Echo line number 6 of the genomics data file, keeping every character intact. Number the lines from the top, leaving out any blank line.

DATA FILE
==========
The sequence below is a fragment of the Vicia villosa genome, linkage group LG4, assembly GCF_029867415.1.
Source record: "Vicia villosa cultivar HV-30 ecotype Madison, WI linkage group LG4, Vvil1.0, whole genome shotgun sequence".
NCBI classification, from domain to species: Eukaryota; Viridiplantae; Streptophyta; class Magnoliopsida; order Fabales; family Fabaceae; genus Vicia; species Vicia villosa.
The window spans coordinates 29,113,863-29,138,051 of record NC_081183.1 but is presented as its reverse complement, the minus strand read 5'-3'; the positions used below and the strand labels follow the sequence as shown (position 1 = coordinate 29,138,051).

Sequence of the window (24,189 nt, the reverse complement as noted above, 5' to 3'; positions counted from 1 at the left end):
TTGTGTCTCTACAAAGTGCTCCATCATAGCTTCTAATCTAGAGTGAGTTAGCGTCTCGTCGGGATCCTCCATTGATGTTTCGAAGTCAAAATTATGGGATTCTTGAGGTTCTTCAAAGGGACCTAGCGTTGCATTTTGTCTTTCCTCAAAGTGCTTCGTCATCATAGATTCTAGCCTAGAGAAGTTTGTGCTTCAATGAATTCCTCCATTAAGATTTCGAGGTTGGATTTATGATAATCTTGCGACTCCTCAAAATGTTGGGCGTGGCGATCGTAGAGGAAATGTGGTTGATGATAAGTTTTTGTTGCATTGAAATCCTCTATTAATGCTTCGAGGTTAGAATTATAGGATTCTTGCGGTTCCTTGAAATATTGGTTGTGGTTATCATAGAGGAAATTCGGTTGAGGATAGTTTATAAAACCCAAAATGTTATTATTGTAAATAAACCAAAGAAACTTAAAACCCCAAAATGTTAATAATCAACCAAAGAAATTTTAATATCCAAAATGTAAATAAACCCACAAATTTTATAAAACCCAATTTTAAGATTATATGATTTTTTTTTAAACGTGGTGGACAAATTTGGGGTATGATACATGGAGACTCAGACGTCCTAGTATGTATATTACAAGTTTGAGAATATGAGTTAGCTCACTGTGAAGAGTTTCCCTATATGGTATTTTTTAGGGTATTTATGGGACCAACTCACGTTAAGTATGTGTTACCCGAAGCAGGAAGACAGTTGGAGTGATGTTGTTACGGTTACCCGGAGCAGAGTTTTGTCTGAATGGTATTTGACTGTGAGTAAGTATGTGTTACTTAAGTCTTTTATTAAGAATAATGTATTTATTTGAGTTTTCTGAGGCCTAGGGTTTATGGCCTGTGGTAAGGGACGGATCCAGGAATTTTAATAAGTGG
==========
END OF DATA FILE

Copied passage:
TTGTGTCTCTACAAAGTGCTCCATCATAGCTTCTAATCTAGAGTGAGTTAGCGTCTCGTCGGGATCCTCCATTGATGTTTCGAAGTCAAAATTATGGGATTCTTGAGGTTCTTCAAAGGGACCTAGCGTTGCATTTTGTCTTTCCTCAAAGTGCTTCGTCATCATAGATTCTAGCCTAGAGAAGTTTGTGCTTCAATGAATTCCTCCATTAAGATTTCGAGGTTGGATTTATGATAATCTTGCGACTCCTCAAAATGTTGGGCGTGGCGATCGTAGAGGAAATGTGGTTGATGATAAGTTTTTGTTGCATTGAAATCCTCTATTAATGCTTCGAGGTTAGAATTATAGGATTCTTGCGGTTCCTTGAAATATTGGTTGTGGTTATCATAGAGGAAATTCGGTTGAGGATAGTTTATAAAACCCAAAATGTTATTATTGTAAATAAACCAAAGAAACTTAAAACCCCAAAATGTTAATAATCAACCAAAGAAATTTTAATATCCAAAATGTAAATAAACCCACAAATTTTATAAAACCCAATTTTAAGATTATATGATTTTTTTTTAAACGTGGTGGACAAATTTGGGGTATGATACATGGAGACTCAGACGTCCTAGTATGTATATTACAAGTTTGAGAATATGAGTTAGCTCACTGTGAAGAGTTTCCCTATATGGTATTTTTTAGGGTATTTATGGGACCAACTCACGTTAAGTATGTGTTACCCGAAGCAGGAAGACAGTTGGAGTGATGTTGTTACGGTTACCCGGAGCAGAGTTTTGTCTGAATGGTATTTGACTGTGAGTAAGTATGTGTTACTTAAGTCTTTTATTAAGAATAATGTATTTATTTGAGTTTTCTGAGGCCTAGGGTTTATGGCCTGTGGTAAGGGACGGATCCAGGAATTTTAATAAGTGG